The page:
This study investigated the clinical relevance and prognostic impact of the overall expression of programmed cell death protein ligand-1 (PD-L1) and programmed cell death protein ligand-2 (PD-L2), in patients with Epstein-Barr virus-associated gastric cancer (EBVaGC).
After reviewing 1318 consecutive cases of surgically resected or endoscopic submucosal dissected gastric cancers, the expression status of PD-L1 and PD-L2 in 120 patients with EBVaGC identified by EBV-encoded RNA in situ hybridization was retrospectively analyzed using immunohistochemistry (IHC). For each IHC marker, positivity was separately in intraepithelial tumor cells (iTu-) and immune cells in the tumor stroma area (str-).
Among 116 eligible patients, 57 (49.1%) and 66 patients (56.9%) were determined as iTu-PD-L1-positive and str-PD-L1-positive, respectively, while 23 (21.6%) and 45 patients (38.8%) were determined as iTu-PD-L2-positive and str-PD-L2-positive, respectively. iTu-PD-L1-positivity was found to be significantly associated with lymph node (LN) metastasis (p=0.012) and a poor disease-free survival (DFS)(P=0.032), yet not overall survival (p=0.482). Meanwhile, str-PD-L1-positivity was correlated with the density of iTu- and str-tumor-infiltrating lymphocytes (TILs)(P=0.003, P=0.004, respectively), yet not the patient outcomes. In contrast, str-PD-L2-positivity was related to a lower T category (P=0.003), absence of LN metastasis (P=0.032) and perineural invasion (P=0.028), and iTu- and str-TILs (P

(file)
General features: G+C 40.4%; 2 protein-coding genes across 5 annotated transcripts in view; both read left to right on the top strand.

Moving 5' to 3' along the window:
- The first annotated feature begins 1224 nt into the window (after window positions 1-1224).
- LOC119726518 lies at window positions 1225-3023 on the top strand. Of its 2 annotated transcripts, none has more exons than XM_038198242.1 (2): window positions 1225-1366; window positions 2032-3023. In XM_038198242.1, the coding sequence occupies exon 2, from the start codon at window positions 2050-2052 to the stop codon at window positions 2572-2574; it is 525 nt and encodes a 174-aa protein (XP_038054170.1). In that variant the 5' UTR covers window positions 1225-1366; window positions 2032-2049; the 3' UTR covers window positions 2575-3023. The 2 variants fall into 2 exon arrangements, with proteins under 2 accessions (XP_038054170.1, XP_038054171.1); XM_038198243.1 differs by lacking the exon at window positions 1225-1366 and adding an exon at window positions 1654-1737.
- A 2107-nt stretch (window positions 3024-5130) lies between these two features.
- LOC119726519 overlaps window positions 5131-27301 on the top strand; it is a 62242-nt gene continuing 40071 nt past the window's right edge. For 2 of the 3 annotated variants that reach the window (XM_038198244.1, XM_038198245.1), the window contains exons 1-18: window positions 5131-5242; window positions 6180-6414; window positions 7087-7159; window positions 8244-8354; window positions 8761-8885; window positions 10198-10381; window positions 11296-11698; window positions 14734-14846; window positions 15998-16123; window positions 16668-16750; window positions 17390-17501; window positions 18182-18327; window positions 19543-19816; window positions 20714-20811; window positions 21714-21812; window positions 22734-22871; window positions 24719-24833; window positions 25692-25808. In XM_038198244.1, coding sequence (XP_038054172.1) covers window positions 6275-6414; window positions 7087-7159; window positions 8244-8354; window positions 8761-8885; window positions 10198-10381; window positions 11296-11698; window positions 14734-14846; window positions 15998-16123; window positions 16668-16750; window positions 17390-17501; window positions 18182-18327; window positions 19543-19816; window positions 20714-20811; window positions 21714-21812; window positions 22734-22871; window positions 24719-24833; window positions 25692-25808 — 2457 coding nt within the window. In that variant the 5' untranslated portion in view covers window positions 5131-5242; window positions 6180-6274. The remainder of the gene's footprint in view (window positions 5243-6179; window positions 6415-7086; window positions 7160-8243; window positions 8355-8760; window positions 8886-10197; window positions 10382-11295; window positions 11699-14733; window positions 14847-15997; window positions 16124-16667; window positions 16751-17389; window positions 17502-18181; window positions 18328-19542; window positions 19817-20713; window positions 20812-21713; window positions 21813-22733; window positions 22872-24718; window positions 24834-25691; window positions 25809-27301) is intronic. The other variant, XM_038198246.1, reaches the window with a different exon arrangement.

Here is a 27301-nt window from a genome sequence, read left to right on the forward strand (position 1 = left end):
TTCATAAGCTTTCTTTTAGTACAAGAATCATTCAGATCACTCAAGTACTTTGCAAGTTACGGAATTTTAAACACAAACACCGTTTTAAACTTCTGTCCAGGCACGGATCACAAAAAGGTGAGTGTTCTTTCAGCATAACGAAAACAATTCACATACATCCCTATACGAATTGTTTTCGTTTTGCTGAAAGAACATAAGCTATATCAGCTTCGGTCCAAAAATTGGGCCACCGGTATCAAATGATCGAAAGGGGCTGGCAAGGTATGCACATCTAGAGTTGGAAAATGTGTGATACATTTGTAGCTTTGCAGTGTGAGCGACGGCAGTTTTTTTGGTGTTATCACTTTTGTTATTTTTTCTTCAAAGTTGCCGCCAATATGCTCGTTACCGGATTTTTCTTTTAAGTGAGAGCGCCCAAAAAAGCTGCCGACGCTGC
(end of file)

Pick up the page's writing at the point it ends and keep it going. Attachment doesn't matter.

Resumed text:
iTu-PD-L1 expression can be used to predict a poor outcome in patients with EBVaGC, and can represent a rational approach for PD-1/PD-L pathway-targeted immunotherapy.
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All authors have declared no conflicts of interest.